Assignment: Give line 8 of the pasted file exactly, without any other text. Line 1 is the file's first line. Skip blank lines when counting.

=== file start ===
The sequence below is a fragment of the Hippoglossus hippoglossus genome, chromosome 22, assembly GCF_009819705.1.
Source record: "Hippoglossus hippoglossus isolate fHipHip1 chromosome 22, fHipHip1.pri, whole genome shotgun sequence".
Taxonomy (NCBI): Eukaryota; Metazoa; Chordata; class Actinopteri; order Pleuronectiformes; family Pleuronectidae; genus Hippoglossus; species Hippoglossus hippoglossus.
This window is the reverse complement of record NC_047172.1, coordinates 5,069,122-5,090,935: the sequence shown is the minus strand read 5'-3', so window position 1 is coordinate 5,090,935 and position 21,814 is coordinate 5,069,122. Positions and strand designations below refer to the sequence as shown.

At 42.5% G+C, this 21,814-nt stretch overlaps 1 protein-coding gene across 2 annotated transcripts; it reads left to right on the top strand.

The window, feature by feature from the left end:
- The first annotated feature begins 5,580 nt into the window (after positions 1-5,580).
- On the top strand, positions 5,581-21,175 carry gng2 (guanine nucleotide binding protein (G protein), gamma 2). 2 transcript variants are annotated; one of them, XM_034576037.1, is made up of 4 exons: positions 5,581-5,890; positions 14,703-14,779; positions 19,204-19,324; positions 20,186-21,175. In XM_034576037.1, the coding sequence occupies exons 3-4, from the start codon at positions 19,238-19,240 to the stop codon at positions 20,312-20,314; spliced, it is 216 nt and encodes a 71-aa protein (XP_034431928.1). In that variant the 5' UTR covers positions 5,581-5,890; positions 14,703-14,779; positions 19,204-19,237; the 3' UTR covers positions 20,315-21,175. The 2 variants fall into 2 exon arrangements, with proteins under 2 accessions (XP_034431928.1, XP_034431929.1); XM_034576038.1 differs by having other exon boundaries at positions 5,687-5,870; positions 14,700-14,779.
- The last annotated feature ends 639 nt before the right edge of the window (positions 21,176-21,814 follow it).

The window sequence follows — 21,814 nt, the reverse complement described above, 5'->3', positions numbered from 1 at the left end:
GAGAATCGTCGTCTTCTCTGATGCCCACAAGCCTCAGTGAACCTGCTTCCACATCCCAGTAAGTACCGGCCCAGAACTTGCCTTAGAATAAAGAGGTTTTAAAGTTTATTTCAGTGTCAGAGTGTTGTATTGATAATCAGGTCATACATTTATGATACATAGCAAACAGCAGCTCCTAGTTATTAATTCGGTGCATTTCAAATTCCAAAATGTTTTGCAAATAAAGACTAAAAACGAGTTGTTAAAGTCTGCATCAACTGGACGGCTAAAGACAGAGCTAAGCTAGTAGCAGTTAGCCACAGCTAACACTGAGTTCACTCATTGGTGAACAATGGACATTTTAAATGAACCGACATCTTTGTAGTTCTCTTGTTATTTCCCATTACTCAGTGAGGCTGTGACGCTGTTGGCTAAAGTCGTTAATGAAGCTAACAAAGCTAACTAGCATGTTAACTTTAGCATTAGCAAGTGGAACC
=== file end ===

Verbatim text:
- On the top strand, positions 5,581-21,175 carry gng2 (guanine nucleotide binding protein (G protein), gamma 2). 2 transcript variants are annotated; one of them, XM_034576037.1, is made up of 4 exons: positions 5,581-5,890; positions 14,703-14,779; positions 19,204-19,324; positions 20,186-21,175. In XM_034576037.1, the coding sequence occupies exons 3-4, from the start codon at positions 19,238-19,240 to the stop codon at positions 20,312-20,314; spliced, it is 216 nt and encodes a 71-aa protein (XP_034431928.1). In that variant the 5' UTR covers positions 5,581-5,890; positions 14,703-14,779; positions 19,204-19,237; the 3' UTR covers positions 20,315-21,175. The 2 variants fall into 2 exon arrangements, with proteins under 2 accessions (XP_034431928.1, XP_034431929.1); XM_034576038.1 differs by having other exon boundaries at positions 5,687-5,870; positions 14,700-14,779.